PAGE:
About the American Red Cross:

The American Red Cross shelters, feeds and provides emotional support to victims of disasters; supplies about 40 percent of the nation's blood; teaches skills that save lives; provides international humanitarian aid; and supports military members and their families. The Red Cross is a not-for-profit organization that depends on volunteers and the generosity of the American public to perform its mission. For more information, please visit redcross.org or cruzrojaamericana.org, or visit us on Twitter at @RedCross.

Tuesday, 26 April 2016 00:00

Data Tower: a Data Center for Saruman

While Microsoft’s infrastructure researchers investigate how deep they can sink a data center pod in the ocean, two Italian architects propose trying to push the limits in the opposite direction.

One of the three designs to win this year’s skyscraper design contest by the eVolo Magazine is a 65-story cylindrical data center that looks like something Saruman the White would have built to keep his data in. The Data Tower, created by architects Marco Merletti and Valeria Mercuri, is a radical new take on the use of space, energy efficiency, and elegance in data center design.

The architects have imagined a tower where server-filled pods are lifted up to take their spots automatically, coming down when needed for technical work. The pods with IT gear sit outside of the tower, while the inside acts as a giant chimney, where they exhaust hot air that gets pulled from outside. A massive fan at the top expels some of the hot air, while the rest of it gets recycled for comfort or greenhouse heating.



One of the problems with Dropbox and indeed all cloud storage is the way they have implemented how you view your cloud storage on your local drive. If you want to access your cloud file system in your local file management tool, you literally need to have it stored on your drive, which really defeats the idea of having cloud storage in the first place — especially on devices with smaller hard drives.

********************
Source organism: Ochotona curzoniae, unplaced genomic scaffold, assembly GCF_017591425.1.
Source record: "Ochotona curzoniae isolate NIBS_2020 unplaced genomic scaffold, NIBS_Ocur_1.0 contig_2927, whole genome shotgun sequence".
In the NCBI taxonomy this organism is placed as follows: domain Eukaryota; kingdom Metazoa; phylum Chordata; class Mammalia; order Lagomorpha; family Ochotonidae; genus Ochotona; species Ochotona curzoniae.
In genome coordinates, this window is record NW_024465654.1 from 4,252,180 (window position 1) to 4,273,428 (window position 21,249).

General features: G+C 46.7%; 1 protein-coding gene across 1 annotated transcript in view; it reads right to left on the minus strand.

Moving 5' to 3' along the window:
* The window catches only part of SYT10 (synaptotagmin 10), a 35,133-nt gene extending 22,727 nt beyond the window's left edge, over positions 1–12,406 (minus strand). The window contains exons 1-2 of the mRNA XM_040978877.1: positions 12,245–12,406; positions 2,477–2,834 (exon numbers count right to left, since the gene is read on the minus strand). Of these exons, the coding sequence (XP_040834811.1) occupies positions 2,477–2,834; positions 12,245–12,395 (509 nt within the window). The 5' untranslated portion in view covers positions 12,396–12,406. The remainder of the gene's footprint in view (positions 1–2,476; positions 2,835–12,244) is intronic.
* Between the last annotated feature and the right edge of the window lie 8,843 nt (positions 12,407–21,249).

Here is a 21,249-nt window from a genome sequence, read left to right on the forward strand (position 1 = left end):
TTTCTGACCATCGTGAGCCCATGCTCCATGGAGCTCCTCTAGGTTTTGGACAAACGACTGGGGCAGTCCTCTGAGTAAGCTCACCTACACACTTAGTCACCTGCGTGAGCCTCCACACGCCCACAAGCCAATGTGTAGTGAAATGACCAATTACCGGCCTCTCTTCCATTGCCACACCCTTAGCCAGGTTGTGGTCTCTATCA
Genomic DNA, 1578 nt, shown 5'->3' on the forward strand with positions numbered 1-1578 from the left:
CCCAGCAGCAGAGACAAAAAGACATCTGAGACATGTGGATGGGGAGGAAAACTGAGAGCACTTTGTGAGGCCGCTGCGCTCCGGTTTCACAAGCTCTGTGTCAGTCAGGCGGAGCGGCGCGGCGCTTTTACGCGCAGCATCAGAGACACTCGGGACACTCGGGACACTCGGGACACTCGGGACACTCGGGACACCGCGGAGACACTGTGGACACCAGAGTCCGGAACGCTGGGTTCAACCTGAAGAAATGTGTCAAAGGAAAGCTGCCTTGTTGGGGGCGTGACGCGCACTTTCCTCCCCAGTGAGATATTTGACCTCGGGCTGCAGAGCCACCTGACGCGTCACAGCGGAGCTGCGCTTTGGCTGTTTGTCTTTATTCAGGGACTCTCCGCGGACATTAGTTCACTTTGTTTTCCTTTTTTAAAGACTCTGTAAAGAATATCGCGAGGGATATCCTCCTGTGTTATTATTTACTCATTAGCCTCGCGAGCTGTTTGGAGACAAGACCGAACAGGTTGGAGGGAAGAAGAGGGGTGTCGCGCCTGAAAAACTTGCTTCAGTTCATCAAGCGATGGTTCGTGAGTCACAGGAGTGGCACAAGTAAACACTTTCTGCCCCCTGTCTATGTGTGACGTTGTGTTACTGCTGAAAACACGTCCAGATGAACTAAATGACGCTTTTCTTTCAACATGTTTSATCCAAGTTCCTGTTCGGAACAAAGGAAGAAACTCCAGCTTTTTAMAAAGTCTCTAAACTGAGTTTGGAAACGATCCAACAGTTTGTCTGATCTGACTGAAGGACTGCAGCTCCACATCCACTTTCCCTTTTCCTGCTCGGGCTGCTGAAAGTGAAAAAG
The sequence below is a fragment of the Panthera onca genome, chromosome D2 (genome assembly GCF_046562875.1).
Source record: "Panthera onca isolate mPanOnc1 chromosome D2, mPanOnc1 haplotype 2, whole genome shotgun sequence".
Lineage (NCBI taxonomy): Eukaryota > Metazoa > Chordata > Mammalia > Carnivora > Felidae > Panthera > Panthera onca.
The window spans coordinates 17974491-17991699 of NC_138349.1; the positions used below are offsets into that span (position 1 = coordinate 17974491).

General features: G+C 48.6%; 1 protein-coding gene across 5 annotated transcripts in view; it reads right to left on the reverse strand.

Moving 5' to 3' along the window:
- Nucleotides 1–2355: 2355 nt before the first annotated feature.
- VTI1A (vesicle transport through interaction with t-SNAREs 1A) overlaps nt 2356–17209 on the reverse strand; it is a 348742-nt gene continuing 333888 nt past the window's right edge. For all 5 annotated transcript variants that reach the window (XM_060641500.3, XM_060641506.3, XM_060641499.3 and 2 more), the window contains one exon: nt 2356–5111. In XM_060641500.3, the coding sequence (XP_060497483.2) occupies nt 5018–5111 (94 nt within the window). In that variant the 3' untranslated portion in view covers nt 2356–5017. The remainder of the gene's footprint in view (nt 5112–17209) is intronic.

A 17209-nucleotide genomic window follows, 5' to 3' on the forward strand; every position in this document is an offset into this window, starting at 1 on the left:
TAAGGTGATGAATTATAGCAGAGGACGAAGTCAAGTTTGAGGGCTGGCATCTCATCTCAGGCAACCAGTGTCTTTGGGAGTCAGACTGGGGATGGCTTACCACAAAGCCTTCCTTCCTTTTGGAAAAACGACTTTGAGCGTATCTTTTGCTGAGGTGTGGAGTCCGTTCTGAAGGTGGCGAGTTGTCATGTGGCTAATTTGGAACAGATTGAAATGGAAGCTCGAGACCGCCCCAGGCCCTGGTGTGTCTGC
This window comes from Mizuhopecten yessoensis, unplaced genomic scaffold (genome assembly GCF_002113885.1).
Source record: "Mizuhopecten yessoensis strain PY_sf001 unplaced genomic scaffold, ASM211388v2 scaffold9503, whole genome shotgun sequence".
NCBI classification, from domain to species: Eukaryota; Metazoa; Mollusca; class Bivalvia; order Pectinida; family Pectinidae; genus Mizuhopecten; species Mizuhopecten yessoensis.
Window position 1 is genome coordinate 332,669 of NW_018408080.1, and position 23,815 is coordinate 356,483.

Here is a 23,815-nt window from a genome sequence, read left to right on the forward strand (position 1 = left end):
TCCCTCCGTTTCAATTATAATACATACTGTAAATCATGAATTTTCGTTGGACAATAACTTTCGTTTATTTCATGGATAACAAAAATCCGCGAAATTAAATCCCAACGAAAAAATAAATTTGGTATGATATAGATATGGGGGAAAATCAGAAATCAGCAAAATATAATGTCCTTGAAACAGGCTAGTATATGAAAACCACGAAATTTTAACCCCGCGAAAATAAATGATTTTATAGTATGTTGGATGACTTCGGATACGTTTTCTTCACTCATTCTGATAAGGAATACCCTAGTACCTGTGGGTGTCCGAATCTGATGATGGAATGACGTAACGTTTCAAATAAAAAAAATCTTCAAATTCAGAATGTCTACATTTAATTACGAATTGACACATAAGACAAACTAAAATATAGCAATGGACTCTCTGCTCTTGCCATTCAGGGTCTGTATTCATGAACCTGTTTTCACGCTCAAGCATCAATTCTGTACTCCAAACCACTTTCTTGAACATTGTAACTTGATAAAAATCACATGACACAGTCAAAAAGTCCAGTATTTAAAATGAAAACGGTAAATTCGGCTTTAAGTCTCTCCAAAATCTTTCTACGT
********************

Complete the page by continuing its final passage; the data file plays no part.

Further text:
Alternatively, you could open Dropbox.com and navigate to your files in a separate interface, an approach just about everyone dislikes.

Dropbox wants to change that.



Tuesday, 26 April 2016 00:00

Guns on Campus

In the aftermath of high-profile shootings on college campuses, college administrators are considering whether to allow guns on campus. Administrators are divided, with some seeing guns as a way to keep students and faculty safe and others worried that more guns would only increase levels of violence on campus. Explore current law regarding guns on campus in America to get a more informed understanding of how state laws affect university policies regarding firearms.

Concealed Weapons on Campus

While all 50 states allow individuals to carry concealed weapons if they meet certain requirements, 19 states prohibit concealed weapons on college campuses. The following states do not allow concealed weapons on campus at all: California, New Mexico, Nevada, Nebraska, Wyoming, Tennessee, Missouri, Louisiana, Georgia, Florida, Michigan, Illinois, Ohio, South Carolina, North Carolina, North Dakota, New Jersey, New York and Massachusetts.



For Michael Skaff, chief operating officer and privacy officer at the Masons of California, the cloud is more than just an enabler of technology. It’s an enabler of IT innovation.

The 55,000-member Masons of California primarily leverages public cloud systems, but is also utilizing a hybrid cloud to meet certain business needs. The organization is also considering private cloud for a few uses, according to Skaff.

“As long as the solutions are well-designed, and the associated contracts and integrations carefully managed, cloud-based services offer an unprecedented opportunity for IT to shift its primary focus from building technology to delivering business value,” said Skaff.